After a run of nearly 50 years, the Silver Theater in Silver Spring, Md., shut its doors in 1986. It remained vacant until last April, when it reopened as the AFI Silver Theater and Cultural Center, following an ambitious restoration and upgrading.
The recast and expanded facility, enlarged by 32,000 sf of new construction, includes the refurbished original building as well as two new theaters — one seating 200, the other, 75. All three of the theaters are equipped for state-of-the-art presentations.
The theater was built in 1938 by William Alexander Julian, treasurer of the United States under Franklin D. Roosevelt, as the centerpiece of an Art Deco-styled shopping center. John Eberson, the architect, was a noted theater designer and a champion of the atmospheric style — a genre that was intended to figuratively transport the audience to exotic locales. Eberson combined elements of the atmospheric and Deco/Moderne movements to create the Silver Theater's nautically inspired design. Its exterior signage, brick chimney, and side portal were among the design elements that gave theatergoers the romantic feeling of boarding an ocean liner.
The Art Deco Society of Washington was instrumental in staving off the theater's demolition and obtaining its historic designation. In 1994, Montgomery County added the theater to its master plan for Historic Preservation.
Three years later, County Executive Douglas Duncan approached the American Film Institute — a Los Angeles-based organization whose goal is to advance and preserve film, television, and other forms of moving images — about rehabilitating the theater as an anchor in a community revitalization plan. AFI, which was using the Kennedy Center as a performance venue, was looking to expand its programming in the Washington area.
Montgomery County put up $25 million for the project and rents the facility to AFI for $10 a year with a 10-year renewable lease. Adjacent to the Silver Theater's administrative area is flex space for a legitimate venue — the Round House Theater — which can seat 150, depending on its configuration. In addition, the original shopping center is reopening with the completion of new construction behind the preserved store façades.
A marriage of high-tech and Deco
The Building Team confronted a seriously deteriorated structure with extensive water damage, according to Michael Darner, project manager for architect Gensler. "The interior was in sad shape," he says. "We pretty much had to do a reconstruction because a lot of the original detail was not salvageable." The team had access to 27 pages of original construction documents, but most of the original design features were visible only in black-and-white photos.
Maintaining the Deco/Moderne imagery was difficult because the theater's original proscenium arch was designed to accommodate a 41-foot-wide screen for 35mm films. To create the wider screen needed for 70mm films, the side panels of the proscenium arch can be rotated out of the way.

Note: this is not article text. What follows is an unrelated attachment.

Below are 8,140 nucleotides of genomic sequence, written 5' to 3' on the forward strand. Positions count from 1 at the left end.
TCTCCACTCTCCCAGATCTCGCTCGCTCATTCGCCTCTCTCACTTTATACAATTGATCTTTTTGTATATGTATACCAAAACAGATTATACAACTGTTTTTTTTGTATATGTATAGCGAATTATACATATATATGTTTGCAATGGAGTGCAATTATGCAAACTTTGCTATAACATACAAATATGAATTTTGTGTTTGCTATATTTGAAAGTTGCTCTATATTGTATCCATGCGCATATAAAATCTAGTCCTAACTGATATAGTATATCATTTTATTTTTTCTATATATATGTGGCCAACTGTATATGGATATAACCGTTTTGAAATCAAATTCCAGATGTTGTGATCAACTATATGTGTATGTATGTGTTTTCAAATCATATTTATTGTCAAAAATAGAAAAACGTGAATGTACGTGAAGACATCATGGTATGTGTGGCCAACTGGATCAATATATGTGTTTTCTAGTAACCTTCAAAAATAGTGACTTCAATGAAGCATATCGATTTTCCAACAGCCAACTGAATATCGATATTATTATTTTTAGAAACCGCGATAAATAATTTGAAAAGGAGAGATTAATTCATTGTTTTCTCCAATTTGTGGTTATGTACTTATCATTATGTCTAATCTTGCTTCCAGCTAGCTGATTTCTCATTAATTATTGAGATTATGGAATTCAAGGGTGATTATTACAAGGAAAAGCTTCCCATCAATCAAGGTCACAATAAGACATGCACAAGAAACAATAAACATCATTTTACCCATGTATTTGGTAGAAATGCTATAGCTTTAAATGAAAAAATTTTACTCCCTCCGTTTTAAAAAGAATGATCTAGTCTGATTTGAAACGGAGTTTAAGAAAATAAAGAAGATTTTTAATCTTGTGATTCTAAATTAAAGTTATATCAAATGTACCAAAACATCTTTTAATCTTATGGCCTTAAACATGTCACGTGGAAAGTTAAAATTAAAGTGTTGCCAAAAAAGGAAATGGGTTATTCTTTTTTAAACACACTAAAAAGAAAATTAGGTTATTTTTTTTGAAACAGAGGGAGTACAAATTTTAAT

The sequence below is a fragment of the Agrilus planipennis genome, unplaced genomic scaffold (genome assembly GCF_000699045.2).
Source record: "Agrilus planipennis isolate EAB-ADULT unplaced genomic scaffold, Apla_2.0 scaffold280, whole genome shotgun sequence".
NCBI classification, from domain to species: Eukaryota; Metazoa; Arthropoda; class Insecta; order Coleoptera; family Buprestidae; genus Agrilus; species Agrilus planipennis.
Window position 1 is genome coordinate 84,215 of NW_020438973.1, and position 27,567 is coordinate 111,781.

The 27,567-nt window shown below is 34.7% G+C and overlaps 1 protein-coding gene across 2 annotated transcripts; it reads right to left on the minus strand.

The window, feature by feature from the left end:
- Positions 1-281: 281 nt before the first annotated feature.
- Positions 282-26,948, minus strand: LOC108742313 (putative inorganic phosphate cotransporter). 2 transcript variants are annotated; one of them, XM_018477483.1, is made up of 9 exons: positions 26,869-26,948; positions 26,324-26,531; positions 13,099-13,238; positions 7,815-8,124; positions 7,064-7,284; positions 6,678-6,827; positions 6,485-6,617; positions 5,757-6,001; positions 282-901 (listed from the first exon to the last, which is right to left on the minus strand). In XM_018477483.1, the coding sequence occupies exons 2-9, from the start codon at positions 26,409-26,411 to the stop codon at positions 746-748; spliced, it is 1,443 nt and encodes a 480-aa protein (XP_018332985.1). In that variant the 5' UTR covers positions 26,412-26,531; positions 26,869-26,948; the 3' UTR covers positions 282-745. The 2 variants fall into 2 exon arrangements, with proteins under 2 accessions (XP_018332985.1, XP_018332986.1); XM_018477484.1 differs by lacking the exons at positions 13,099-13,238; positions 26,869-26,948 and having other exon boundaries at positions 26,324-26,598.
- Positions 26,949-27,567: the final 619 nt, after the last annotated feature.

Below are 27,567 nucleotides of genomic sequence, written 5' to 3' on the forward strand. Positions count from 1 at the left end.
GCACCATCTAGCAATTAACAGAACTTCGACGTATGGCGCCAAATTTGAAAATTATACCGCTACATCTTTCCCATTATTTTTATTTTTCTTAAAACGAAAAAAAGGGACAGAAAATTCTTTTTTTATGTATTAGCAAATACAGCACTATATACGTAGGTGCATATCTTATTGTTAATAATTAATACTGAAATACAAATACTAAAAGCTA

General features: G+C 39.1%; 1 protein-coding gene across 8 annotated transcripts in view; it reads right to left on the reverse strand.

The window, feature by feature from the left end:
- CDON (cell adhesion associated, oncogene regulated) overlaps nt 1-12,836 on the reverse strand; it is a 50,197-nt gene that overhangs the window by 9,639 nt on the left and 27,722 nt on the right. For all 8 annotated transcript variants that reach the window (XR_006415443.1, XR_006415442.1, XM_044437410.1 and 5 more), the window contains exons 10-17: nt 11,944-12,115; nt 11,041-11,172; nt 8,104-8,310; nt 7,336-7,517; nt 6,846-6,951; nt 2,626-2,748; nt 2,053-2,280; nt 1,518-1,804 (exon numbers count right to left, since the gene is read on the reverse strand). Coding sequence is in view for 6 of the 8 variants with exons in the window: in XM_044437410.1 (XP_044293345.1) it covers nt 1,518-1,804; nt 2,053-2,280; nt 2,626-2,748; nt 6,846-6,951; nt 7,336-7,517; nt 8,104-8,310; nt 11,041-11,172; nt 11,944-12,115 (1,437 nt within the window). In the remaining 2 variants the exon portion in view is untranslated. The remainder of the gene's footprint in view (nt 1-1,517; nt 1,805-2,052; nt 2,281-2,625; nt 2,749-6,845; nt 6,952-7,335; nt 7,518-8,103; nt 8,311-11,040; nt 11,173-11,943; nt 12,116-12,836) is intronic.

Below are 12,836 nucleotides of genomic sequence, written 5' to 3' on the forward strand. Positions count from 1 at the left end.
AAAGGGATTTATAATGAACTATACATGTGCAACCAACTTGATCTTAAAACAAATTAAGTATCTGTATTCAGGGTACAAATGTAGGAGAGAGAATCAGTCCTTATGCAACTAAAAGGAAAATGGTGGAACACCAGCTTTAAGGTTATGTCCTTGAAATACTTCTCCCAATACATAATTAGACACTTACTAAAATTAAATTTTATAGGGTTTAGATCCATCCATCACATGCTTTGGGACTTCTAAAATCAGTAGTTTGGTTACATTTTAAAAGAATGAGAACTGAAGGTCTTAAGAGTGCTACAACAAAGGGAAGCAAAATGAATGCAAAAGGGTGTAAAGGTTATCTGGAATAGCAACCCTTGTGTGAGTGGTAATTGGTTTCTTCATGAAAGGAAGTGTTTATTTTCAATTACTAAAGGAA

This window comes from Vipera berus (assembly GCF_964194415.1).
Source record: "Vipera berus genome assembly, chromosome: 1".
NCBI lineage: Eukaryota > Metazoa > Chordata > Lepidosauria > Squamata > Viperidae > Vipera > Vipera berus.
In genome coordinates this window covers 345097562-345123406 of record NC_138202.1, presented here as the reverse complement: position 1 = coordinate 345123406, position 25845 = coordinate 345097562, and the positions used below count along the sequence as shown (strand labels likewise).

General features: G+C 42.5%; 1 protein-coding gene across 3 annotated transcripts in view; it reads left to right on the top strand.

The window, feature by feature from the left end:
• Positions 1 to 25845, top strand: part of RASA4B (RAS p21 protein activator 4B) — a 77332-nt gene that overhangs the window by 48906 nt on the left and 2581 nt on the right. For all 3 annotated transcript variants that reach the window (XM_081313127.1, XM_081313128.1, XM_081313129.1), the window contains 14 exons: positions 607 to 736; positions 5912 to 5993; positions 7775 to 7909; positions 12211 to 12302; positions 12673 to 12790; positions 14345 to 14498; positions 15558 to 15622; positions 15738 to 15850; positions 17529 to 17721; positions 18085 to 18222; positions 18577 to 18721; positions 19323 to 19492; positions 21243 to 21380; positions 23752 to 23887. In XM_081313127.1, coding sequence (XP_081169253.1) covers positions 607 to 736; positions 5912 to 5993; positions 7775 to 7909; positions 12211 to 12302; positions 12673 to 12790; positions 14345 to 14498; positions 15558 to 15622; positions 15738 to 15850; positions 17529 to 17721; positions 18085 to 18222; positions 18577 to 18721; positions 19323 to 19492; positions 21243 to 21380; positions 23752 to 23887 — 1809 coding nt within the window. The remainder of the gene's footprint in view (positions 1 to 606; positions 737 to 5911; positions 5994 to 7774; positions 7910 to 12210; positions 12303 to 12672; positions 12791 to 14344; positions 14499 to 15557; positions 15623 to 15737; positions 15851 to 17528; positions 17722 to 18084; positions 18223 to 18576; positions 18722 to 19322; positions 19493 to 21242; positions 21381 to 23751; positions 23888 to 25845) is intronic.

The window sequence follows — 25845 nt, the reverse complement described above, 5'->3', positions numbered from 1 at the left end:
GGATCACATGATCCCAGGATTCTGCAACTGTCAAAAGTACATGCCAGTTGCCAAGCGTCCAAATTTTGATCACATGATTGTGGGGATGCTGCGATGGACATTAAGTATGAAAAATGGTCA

The number of seats in the original theater was reduced from 1,100 to 400, with 22-inch-wide seats replacing the old 19-inch-wide seats. Center aisles were removed, and the rows between seats were widened to four feet.
The transition space between the original building and the new construction is also the building's entry corridor. It incorporates an original exterior wall, which was previously hidden by an adjacent building. Nautical themes, such as circular windows, are integrated into the wall.
But it is the technological upgrading that makes the AFI Silver Theater such a wonderful mix of vintage and ultramodern. Custom-built German projectors can operate in forward or reverse, and at various speeds. Some projectors provide closed captioning.
The facility can handle a broad range of media, including 16mm, 35mm, and 70mm film and high-definition video, as well as sound systems no longer in general use, such as those for 1950s-era four-track, magnetically striped films. Says AFI deputy director Ray Barry, the theater showcases "the technology of the future, past and present."
In addition, the facility has the capability for live teleconferencing, the presentation of live video mixed with graphics, and radio recording and broadcasting. Wall ports in all three theaters allow cameras to transmit images to the central technology area and shift them from on screen to another.
It is not immediately apparent that the theater is an international broadcast center as well as a movie house. But with its full digital-editing capability and ability to transmit or receive broadcasts, it is much more than a neighborhood cinema. For example, a Discovery Communications meeting held in the theater was transmitted to 30 countries.
Three new systems — digital cinema film projection, sound, and video — were squeezed into the theater under the direction of Clark Pond Associates, Ipswich, Mass., whose Cary Friedman summed up the work this way: "The biggest issue was maintaining the building's Art Deco nature and functionality while creating one of the world's most technically sophisticated theaters."